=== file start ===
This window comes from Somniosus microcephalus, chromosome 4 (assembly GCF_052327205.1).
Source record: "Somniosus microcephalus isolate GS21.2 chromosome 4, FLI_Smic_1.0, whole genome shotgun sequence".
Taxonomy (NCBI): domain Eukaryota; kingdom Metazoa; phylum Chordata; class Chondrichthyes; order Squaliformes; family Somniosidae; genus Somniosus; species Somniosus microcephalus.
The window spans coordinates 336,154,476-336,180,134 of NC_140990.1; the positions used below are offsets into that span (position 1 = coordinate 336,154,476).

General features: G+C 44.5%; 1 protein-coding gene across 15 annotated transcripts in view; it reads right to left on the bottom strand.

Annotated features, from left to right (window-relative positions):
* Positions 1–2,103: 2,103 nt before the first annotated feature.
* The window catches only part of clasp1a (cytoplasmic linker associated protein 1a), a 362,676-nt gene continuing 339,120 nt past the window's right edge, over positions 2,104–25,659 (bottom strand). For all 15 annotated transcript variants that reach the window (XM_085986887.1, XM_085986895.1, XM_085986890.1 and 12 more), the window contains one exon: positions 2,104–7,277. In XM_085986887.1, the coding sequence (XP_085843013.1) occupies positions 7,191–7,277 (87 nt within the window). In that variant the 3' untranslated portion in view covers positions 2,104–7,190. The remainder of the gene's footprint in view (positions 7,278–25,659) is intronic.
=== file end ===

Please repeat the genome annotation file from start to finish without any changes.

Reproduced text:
This window comes from Somniosus microcephalus, chromosome 4 (assembly GCF_052327205.1).
Source record: "Somniosus microcephalus isolate GS21.2 chromosome 4, FLI_Smic_1.0, whole genome shotgun sequence".
Taxonomy (NCBI): domain Eukaryota; kingdom Metazoa; phylum Chordata; class Chondrichthyes; order Squaliformes; family Somniosidae; genus Somniosus; species Somniosus microcephalus.
The window spans coordinates 336,154,476-336,180,134 of NC_140990.1; the positions used below are offsets into that span (position 1 = coordinate 336,154,476).

General features: G+C 44.5%; 1 protein-coding gene across 15 annotated transcripts in view; it reads right to left on the bottom strand.

Annotated features, from left to right (window-relative positions):
* Positions 1–2,103: 2,103 nt before the first annotated feature.
* The window catches only part of clasp1a (cytoplasmic linker associated protein 1a), a 362,676-nt gene continuing 339,120 nt past the window's right edge, over positions 2,104–25,659 (bottom strand). For all 15 annotated transcript variants that reach the window (XM_085986887.1, XM_085986895.1, XM_085986890.1 and 12 more), the window contains one exon: positions 2,104–7,277. In XM_085986887.1, the coding sequence (XP_085843013.1) occupies positions 7,191–7,277 (87 nt within the window). In that variant the 3' untranslated portion in view covers positions 2,104–7,190. The remainder of the gene's footprint in view (positions 7,278–25,659) is intronic.